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An extra is someone who works in film and television as part of the crowd. Believe it or not, many people make full careers for themselves doing extra work. Extras are a very important part of the film and television industry because they make the film or television show appear more real, or more lifelike. Turn on your television and you will see extras in almost every scene of every television show and commercial. See those guys in the back enjoying their burgers and chatting with the cute girl who just walked by? See how they just sort of fill in the shot? They create movement. They create life. They almost never have lines, their names are not listed in the credits, and the viewer knows virtually nothing about their characters. So, why would anyone want to become an extra?

Extras get to be on television and in the movies, yet they are not burdened with having to learn lines. They often get a decent paycheck for the work they do, they get exposure in the field, and they get a good deal of experience learning the ropes of working in the film and television industry. Many actors use extra work as a way to earn supplemental income, get to know other actors, and gain exposure with directors and casting directors. Many an actor first got his or her feet wet in the industry by doing extra work. In California, extras even have their own union, the Screen Extras Guild. That's right, the extras industry is so big in Los Angeles that for some people this is a complete line of work. In other words, these people make a career for themselves working as extras, much like Ricky Gervais's character, Andy Millman, in the popular British series Extras. Today, the Screen Actors Guild (SAG) covers union extras. SAG extras are entitled to vouchers for mileage, overtime pay, and the same on-set meals that the actors get to eat.

One of the most exciting things about working as an extra is that you may have a chance to meet some famous people. Movies and even some television shows are being shot on location all over the country nowadays. This means that a production company could just pop into your town, no matter where you live, and film scenes for an upcoming movie. When this happens, the production company counts on the locals to fill in as extras. Open calls for extras are most often announced through local radio stations or newspapers. Sometimes the production company holds auditions, but more often it simply asks people to show up at a certain time and place dressed in a certain style of clothing. Unfortunately, these gigs do not always pay, but once again, they give you experience, exposure, and net-working opportunities, and they are a good place to get started in your television or film acting career.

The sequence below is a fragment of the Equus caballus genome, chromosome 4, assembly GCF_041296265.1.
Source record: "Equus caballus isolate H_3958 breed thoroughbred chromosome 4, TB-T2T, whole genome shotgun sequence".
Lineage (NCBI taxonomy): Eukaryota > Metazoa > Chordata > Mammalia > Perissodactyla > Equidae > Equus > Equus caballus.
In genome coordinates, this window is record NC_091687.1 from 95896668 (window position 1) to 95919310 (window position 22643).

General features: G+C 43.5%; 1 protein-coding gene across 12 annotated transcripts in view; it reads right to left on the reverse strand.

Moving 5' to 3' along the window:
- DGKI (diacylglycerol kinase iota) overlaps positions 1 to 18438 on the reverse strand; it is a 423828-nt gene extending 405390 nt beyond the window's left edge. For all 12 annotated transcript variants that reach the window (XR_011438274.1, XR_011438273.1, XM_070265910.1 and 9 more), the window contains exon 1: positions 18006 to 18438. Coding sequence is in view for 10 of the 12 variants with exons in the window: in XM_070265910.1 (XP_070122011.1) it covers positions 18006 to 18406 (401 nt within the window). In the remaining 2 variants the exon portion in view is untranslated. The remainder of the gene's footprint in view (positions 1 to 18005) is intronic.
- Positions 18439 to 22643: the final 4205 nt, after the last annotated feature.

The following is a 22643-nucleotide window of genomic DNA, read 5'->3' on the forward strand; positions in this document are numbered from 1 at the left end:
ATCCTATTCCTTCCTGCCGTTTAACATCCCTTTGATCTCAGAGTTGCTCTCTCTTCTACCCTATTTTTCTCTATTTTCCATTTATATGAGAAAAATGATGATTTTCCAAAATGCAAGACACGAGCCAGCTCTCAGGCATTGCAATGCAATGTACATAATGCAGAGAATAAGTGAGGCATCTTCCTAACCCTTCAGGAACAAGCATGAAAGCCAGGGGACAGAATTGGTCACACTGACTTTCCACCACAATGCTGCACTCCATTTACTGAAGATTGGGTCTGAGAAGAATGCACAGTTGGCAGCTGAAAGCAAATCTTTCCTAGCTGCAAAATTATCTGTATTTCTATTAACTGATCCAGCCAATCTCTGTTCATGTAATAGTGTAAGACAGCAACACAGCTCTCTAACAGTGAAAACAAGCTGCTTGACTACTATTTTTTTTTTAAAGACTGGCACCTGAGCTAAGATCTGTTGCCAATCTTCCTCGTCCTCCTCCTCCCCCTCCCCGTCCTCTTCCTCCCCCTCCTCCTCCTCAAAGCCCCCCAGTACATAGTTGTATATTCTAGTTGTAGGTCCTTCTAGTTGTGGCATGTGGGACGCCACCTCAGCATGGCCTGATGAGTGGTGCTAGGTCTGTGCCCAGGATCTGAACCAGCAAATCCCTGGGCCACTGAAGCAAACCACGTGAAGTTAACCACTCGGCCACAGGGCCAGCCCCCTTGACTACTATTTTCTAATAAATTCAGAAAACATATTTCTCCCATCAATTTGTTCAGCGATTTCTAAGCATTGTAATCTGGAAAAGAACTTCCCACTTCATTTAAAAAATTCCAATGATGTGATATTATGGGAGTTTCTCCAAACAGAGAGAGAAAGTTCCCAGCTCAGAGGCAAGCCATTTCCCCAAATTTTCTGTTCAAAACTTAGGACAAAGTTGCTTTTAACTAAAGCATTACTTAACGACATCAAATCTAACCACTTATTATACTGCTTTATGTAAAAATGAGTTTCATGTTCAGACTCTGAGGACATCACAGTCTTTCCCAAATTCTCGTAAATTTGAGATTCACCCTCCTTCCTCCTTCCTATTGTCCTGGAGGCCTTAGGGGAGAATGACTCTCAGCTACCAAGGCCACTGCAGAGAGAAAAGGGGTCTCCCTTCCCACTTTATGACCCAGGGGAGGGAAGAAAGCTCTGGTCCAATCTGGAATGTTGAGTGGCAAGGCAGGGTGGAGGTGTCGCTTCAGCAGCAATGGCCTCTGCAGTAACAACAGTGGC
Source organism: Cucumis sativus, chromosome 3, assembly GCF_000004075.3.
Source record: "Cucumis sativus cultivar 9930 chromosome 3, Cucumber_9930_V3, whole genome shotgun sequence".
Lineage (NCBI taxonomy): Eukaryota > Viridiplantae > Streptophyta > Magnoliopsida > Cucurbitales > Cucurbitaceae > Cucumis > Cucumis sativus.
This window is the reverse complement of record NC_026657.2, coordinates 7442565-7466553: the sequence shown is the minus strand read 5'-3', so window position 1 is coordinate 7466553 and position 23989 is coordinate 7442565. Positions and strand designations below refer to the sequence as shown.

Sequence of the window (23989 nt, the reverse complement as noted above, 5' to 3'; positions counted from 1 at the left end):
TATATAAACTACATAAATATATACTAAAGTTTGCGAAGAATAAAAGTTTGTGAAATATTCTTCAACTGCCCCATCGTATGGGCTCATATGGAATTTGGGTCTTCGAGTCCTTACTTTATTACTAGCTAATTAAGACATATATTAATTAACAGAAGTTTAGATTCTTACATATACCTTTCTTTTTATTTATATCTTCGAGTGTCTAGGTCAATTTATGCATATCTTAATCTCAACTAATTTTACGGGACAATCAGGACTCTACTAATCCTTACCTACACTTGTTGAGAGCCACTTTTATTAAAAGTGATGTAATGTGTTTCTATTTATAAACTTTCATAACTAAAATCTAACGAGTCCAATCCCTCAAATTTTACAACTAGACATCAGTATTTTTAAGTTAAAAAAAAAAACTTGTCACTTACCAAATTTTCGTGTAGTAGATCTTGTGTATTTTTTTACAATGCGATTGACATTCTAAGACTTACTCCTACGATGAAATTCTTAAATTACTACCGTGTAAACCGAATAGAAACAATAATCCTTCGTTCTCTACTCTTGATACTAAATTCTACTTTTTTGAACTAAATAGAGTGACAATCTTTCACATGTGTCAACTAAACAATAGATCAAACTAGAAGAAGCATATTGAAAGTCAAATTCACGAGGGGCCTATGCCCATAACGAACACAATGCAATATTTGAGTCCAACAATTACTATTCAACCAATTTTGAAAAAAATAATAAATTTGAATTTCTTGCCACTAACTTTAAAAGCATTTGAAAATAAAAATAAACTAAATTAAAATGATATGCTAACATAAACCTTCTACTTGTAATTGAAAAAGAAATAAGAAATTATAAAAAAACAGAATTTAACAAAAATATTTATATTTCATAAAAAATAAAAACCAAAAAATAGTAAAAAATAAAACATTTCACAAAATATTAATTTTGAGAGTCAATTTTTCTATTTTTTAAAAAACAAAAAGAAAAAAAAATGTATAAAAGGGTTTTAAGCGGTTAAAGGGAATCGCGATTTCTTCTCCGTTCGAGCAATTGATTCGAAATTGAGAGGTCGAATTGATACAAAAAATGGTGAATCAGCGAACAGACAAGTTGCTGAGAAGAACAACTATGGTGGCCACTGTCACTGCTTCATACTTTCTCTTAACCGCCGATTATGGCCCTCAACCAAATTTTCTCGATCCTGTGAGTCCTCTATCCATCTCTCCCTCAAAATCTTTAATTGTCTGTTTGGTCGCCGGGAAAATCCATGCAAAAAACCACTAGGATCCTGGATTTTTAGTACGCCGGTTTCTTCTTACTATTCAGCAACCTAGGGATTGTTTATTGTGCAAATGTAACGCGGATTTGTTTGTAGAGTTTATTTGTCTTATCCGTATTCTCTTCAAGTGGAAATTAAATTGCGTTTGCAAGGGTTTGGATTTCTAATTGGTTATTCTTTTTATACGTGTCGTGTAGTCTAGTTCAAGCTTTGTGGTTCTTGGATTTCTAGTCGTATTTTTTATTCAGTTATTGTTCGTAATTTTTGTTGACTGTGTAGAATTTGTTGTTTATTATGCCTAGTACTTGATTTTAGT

You should register with an extras casting company if you want to do work as an extra. Extras casting companies are responsible for hiring certain people to make the film look just right. As an extra, expect long hours and a lot of sitting around waiting to shoot the scene. On the upside, this is a great way to get your foot in the door, so do not rule it out until you have tried it.



Casting by McLean/For Extras
P.O. BOX 10569
Chicago, IL 60610

Central Casting
220 South Flower Street
Burbank, CA 91502
(818) 562-2755

Central Casting New York
875 6th Avenue, 15th Floor
New York, NY 10001-3507
(646) 205-8244


Castnet Extras


Extra Cast

GetGigs.com: Film Extras

The Global Movie Extras Network

Movie Extras Registration and Resources


Chambers, Cullen, and Elisha Choice. Back to One: The Complete Movie Extras Guidebook. Hollywood, CA: Back to One Publications, 2006.

Martin, Rob. You Can Be a Movie Extra. London: Titan Books, Ltd., 2002.

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